The Hollywood Reporter recently interviewed Bob Lefsetz, something of a semi-influential music industry “watchdog”/critic/observer. In the midst of describing changes in how the music industry operates, he had some not very nice things to say about radio.
Responding to a question supposedly from a “radio personality” — “With terrestrial radio’s influence waning, what will take over as the surest way for a hit song to find an audience? Will it be satellite? Pandora? A handful of influential blogs?” — Lefsetz had this to say:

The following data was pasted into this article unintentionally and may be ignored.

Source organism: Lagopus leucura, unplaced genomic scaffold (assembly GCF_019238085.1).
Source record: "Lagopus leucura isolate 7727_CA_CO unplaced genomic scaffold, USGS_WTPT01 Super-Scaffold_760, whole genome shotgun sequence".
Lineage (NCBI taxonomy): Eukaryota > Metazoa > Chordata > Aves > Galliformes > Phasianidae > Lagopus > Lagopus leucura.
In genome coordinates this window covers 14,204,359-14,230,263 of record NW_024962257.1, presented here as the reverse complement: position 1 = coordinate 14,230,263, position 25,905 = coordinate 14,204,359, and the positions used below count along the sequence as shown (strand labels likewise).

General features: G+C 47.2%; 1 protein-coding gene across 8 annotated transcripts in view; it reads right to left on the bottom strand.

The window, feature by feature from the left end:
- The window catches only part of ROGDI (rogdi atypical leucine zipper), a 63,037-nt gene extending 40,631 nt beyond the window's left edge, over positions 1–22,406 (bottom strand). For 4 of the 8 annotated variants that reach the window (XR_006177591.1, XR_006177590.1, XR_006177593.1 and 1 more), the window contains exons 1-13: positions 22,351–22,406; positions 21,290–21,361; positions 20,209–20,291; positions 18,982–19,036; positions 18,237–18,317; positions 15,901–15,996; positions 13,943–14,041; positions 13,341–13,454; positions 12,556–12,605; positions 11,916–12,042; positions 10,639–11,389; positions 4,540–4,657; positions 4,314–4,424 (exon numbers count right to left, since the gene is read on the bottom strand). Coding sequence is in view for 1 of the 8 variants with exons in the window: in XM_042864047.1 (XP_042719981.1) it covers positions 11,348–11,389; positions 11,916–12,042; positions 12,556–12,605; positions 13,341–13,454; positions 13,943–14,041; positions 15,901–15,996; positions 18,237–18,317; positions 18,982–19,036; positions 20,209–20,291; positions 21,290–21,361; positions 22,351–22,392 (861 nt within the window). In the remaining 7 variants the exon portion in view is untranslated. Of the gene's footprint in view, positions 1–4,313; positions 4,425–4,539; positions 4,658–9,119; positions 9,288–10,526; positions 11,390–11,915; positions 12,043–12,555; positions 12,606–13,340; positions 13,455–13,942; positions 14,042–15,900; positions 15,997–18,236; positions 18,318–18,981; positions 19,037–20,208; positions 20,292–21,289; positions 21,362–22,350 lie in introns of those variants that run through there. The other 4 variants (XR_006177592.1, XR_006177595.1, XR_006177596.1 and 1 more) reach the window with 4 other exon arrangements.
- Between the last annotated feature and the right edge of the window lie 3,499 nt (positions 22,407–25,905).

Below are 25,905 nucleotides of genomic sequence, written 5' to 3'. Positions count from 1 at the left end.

“The next big thing is the trusted filter, something that tells people what to listen to. Terrestrial radio sucks, Pandora gives too many tune-outs, and blogs are frequently untrustworthy. The filter won’t be algorithm-based; taste will be everything, a la the DJs of yore. More people will listen to more music, and the audience will build superstars.”
In response to a question about mistakes new acts should avoid, one of Lefsetz’s answers was: “Believing anything that happened in the past still applies. MTV no longer plays music, the younger demo doesn’t care much about radio, albums are a historical format with little relevance in today’s marketplace, everything’s up for grabs, and you can have it your way.”
And what is the venue for building upcoming talent? Not radio. Lefsetz said: “Acts that last break on the road now, not radio. Those radio acts come and go.”